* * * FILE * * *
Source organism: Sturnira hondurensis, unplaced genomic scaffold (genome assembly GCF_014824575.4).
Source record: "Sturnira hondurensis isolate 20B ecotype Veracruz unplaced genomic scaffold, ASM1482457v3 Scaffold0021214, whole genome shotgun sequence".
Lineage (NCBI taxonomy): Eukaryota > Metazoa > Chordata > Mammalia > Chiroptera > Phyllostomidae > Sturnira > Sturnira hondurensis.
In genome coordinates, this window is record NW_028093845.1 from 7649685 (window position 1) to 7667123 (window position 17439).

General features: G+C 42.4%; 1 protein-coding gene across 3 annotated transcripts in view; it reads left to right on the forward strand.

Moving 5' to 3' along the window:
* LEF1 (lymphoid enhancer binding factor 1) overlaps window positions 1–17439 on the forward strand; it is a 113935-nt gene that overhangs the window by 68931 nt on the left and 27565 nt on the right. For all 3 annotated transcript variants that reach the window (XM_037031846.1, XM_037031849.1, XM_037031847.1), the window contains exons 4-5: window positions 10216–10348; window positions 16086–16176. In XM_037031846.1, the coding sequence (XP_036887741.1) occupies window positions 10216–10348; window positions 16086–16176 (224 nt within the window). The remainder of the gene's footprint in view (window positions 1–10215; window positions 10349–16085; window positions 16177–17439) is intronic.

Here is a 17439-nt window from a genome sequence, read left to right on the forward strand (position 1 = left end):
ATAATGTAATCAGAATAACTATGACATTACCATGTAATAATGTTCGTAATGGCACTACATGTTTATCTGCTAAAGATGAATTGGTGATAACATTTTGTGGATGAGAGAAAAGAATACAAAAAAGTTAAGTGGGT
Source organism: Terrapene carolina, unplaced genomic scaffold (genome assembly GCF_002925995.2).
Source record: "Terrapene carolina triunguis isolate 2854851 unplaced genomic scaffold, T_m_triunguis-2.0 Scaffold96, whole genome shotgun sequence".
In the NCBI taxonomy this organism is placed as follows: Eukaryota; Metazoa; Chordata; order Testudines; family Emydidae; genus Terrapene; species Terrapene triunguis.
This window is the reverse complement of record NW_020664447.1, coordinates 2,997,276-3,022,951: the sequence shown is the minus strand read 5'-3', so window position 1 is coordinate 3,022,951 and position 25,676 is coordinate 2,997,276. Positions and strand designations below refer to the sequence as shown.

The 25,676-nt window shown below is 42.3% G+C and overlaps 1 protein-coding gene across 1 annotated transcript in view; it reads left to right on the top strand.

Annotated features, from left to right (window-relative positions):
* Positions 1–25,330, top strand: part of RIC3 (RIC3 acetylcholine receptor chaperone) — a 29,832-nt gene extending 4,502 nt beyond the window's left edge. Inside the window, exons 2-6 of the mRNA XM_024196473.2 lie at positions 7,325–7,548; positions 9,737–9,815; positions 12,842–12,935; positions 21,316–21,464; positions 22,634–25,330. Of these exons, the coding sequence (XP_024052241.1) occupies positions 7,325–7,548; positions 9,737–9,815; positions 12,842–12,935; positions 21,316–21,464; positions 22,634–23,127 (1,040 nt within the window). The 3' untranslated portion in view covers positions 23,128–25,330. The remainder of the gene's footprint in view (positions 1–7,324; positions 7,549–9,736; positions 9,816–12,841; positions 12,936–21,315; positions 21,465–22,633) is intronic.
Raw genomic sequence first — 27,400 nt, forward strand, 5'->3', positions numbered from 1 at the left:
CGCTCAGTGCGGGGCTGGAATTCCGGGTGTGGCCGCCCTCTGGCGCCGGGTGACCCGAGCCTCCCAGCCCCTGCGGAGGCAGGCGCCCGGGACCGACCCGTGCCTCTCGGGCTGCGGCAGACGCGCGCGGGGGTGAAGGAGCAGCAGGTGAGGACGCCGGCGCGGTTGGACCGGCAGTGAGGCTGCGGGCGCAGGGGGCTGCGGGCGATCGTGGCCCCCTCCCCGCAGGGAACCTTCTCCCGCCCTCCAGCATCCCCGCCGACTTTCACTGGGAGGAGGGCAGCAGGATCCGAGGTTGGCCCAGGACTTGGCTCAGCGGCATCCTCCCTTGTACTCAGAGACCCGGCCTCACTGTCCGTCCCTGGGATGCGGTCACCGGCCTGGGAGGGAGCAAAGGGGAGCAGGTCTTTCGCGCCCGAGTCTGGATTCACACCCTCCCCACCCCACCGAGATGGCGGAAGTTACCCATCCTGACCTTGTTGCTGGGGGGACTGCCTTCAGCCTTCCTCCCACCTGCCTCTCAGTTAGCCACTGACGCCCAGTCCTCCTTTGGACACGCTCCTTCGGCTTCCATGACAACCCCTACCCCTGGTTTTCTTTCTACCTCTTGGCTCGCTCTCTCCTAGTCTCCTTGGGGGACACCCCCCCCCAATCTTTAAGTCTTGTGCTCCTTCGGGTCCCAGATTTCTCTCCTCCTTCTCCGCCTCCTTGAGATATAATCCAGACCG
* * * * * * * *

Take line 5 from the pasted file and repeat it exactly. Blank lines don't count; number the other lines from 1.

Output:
General features: G+C 42.4%; 1 protein-coding gene across 3 annotated transcripts in view; it reads left to right on the forward strand.